American Dream Continues To Draw People Here
When I think of the immigrants joining our community in Middle Tennessee, I think of my own ancestors. I think of the dream they had for their families, and the sacrifices they made so that my life could be better than their own.
My mother’s family came to the United States in the 1700s. Their stories begin long ago and are harder for me to access. My father’s paternal grandparents came to Chicago in the late 1800s, looking for a new life for their family. My great-grandfather worked in the stockyards in Chicago. The father of seven children, he was killed when a meat-hook ripped through his back. His wife, who spoke hardly any English, was offered a mere $100 to settle any claims she may have against the company. She had no one to advocate on her behalf. She needed whatever money she could get.
My grandfather, himself still a boy, had to grow up quickly. As a child, he got a job to help care for the family. He had five children, saw all of them go to college, find meaningful careers and start families of their own. One of them was my father, who moved to Nashville in the 1950s.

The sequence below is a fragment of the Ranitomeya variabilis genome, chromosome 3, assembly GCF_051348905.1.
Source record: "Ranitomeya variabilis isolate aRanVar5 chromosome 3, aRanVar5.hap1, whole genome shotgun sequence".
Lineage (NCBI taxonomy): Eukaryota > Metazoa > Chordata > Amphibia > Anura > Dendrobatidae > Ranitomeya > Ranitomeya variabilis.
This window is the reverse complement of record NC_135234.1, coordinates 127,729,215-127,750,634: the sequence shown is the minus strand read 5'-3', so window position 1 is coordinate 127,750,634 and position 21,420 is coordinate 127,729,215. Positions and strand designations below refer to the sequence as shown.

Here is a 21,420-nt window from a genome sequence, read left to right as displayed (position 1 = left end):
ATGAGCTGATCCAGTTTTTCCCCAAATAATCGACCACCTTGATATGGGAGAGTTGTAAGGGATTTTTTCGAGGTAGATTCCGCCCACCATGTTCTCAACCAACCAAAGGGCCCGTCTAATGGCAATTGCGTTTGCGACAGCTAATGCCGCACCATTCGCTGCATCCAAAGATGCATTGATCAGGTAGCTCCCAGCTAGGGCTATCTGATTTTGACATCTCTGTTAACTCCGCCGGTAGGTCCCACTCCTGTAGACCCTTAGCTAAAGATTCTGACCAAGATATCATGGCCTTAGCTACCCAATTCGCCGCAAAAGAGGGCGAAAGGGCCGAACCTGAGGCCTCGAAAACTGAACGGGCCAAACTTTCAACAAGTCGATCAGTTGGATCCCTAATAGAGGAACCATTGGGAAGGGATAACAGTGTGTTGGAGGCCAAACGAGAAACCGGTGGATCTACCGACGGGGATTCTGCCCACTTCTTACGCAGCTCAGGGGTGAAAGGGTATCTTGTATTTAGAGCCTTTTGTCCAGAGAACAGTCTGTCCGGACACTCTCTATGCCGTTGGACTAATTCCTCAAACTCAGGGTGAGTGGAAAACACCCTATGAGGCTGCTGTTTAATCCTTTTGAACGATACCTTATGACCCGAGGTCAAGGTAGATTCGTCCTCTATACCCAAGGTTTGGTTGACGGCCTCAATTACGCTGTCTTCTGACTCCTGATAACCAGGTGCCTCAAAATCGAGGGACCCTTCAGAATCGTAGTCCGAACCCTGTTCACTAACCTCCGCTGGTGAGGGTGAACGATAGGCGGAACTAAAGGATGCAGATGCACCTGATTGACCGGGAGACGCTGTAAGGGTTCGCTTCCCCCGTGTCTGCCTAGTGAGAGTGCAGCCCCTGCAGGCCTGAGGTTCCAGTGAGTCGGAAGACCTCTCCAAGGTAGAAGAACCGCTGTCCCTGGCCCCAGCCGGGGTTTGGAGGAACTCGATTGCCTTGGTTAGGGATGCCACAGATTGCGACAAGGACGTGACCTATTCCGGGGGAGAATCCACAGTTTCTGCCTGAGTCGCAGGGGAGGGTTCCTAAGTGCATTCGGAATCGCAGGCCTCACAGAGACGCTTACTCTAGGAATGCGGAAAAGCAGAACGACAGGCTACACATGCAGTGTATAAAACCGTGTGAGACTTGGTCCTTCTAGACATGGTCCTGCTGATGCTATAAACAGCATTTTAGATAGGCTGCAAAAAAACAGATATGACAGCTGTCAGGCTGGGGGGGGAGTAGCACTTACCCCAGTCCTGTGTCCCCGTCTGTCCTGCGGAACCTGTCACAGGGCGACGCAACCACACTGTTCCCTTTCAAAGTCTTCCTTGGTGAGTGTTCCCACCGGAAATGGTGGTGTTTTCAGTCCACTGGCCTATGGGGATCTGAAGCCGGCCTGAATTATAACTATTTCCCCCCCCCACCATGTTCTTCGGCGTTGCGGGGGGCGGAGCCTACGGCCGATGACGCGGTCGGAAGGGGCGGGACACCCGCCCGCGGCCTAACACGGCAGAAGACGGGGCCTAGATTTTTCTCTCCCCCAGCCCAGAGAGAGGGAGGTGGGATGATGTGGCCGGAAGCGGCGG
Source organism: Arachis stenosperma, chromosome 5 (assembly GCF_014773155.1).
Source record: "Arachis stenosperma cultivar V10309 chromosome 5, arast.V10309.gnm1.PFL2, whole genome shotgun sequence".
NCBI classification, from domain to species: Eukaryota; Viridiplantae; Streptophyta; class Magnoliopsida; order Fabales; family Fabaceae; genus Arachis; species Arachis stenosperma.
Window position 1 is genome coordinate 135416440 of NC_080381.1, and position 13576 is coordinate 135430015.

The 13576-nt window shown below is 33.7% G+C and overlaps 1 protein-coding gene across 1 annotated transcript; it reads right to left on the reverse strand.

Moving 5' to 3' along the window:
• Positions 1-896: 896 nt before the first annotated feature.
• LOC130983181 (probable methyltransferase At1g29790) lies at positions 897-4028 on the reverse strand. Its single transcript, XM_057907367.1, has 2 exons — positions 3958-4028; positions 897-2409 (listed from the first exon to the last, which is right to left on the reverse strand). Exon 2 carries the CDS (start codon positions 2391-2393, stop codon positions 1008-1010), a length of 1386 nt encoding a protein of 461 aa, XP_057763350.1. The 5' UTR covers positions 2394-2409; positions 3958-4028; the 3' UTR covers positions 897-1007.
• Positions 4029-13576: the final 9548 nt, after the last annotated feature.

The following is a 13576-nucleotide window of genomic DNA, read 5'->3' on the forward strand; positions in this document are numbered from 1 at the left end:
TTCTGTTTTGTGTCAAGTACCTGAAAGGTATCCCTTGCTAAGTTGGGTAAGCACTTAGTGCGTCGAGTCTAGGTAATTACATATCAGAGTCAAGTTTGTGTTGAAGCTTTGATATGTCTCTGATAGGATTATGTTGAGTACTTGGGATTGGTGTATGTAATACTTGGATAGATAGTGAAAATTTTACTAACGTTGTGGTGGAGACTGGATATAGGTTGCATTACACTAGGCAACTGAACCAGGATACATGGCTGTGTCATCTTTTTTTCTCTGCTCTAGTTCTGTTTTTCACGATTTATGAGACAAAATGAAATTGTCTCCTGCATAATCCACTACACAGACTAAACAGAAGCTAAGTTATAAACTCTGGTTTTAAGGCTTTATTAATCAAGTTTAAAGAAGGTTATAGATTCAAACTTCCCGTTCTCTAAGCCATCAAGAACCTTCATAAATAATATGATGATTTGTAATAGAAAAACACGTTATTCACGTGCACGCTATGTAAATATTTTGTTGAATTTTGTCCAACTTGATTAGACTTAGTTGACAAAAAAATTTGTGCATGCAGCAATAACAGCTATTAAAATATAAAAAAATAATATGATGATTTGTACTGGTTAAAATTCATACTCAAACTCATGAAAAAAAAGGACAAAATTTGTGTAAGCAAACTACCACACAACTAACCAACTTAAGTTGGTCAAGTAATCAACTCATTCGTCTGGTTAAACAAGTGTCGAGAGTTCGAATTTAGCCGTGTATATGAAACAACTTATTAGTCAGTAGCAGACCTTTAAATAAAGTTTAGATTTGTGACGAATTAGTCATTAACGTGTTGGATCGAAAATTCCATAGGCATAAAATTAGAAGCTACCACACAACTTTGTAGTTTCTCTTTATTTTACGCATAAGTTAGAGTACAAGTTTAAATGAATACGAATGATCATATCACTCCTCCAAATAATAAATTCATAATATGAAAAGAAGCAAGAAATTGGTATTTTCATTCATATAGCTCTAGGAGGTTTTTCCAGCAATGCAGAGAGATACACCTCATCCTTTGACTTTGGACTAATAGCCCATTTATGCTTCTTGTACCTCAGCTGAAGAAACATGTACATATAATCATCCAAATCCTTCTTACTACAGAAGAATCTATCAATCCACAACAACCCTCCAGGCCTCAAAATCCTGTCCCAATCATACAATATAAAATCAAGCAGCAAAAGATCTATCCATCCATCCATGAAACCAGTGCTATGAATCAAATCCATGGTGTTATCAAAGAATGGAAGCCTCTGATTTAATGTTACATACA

This story of arrival is the same story for almost all of us. Our ancestors’ countries of origin and the dates of their arrival may be different, but they all decided to come to this country because of its promise of opportunity — because of the American dream. They all sacrificed so that we could have better lives, and so we could reap the benefits of their hard work. Today, our great country continues to welcome new arrivals from all parts of the globe. People continue to leave behind everything they know in hope that they can give their children a better life. Some people literally risk their life in order to enter our country.
Once they come here, they start over from square one — with nothing, taking the lowest paying jobs and working some of the hardest jobs. Their economic, social and cultural contributions to our community are immeasurable.
This Thursday, we will honor the contributions of three Latino small-business owners, whose businesses have persevered in the middle of the Great Recession. All three graduated from Conexión Américas’ small-business program, and they contribute to the prosperity of both their families and our entire community. You can join us as we "Change the Conversation" to focus on the contributions made by Latino immigrants on May 26 at the Loews Vanderbilt Hotel at 7:30 a.m.
For more information, visit ConexionAmericas.org.